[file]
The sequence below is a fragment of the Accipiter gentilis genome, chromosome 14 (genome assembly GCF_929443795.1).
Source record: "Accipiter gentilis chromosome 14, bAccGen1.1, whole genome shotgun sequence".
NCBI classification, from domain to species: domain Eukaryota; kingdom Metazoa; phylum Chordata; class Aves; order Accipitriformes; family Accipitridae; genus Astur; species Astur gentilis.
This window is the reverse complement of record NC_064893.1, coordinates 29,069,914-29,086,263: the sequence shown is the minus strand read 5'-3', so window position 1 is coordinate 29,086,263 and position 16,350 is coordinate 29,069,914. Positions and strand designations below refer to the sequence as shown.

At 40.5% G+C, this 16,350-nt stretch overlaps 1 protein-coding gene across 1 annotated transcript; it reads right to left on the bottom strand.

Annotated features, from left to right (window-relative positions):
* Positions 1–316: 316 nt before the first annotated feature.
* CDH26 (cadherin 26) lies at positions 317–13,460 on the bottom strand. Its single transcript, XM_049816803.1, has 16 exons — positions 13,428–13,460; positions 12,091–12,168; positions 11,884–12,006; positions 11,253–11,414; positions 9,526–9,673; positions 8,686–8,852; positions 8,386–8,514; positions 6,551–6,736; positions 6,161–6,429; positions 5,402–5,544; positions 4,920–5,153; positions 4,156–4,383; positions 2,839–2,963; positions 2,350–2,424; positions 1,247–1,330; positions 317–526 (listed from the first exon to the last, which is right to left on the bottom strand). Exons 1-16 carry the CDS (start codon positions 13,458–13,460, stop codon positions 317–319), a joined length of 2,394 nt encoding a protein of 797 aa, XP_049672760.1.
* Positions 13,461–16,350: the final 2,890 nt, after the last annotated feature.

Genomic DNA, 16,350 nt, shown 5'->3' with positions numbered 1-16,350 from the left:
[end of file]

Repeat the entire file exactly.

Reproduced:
The sequence below is a fragment of the Accipiter gentilis genome, chromosome 14 (genome assembly GCF_929443795.1).
Source record: "Accipiter gentilis chromosome 14, bAccGen1.1, whole genome shotgun sequence".
NCBI classification, from domain to species: domain Eukaryota; kingdom Metazoa; phylum Chordata; class Aves; order Accipitriformes; family Accipitridae; genus Astur; species Astur gentilis.
This window is the reverse complement of record NC_064893.1, coordinates 29,069,914-29,086,263: the sequence shown is the minus strand read 5'-3', so window position 1 is coordinate 29,086,263 and position 16,350 is coordinate 29,069,914. Positions and strand designations below refer to the sequence as shown.

At 40.5% G+C, this 16,350-nt stretch overlaps 1 protein-coding gene across 1 annotated transcript; it reads right to left on the bottom strand.

Annotated features, from left to right (window-relative positions):
* Positions 1–316: 316 nt before the first annotated feature.
* CDH26 (cadherin 26) lies at positions 317–13,460 on the bottom strand. Its single transcript, XM_049816803.1, has 16 exons — positions 13,428–13,460; positions 12,091–12,168; positions 11,884–12,006; positions 11,253–11,414; positions 9,526–9,673; positions 8,686–8,852; positions 8,386–8,514; positions 6,551–6,736; positions 6,161–6,429; positions 5,402–5,544; positions 4,920–5,153; positions 4,156–4,383; positions 2,839–2,963; positions 2,350–2,424; positions 1,247–1,330; positions 317–526 (listed from the first exon to the last, which is right to left on the bottom strand). Exons 1-16 carry the CDS (start codon positions 13,458–13,460, stop codon positions 317–319), a joined length of 2,394 nt encoding a protein of 797 aa, XP_049672760.1.
* Positions 13,461–16,350: the final 2,890 nt, after the last annotated feature.

Genomic DNA, 16,350 nt, shown 5'->3' with positions numbered 1-16,350 from the left: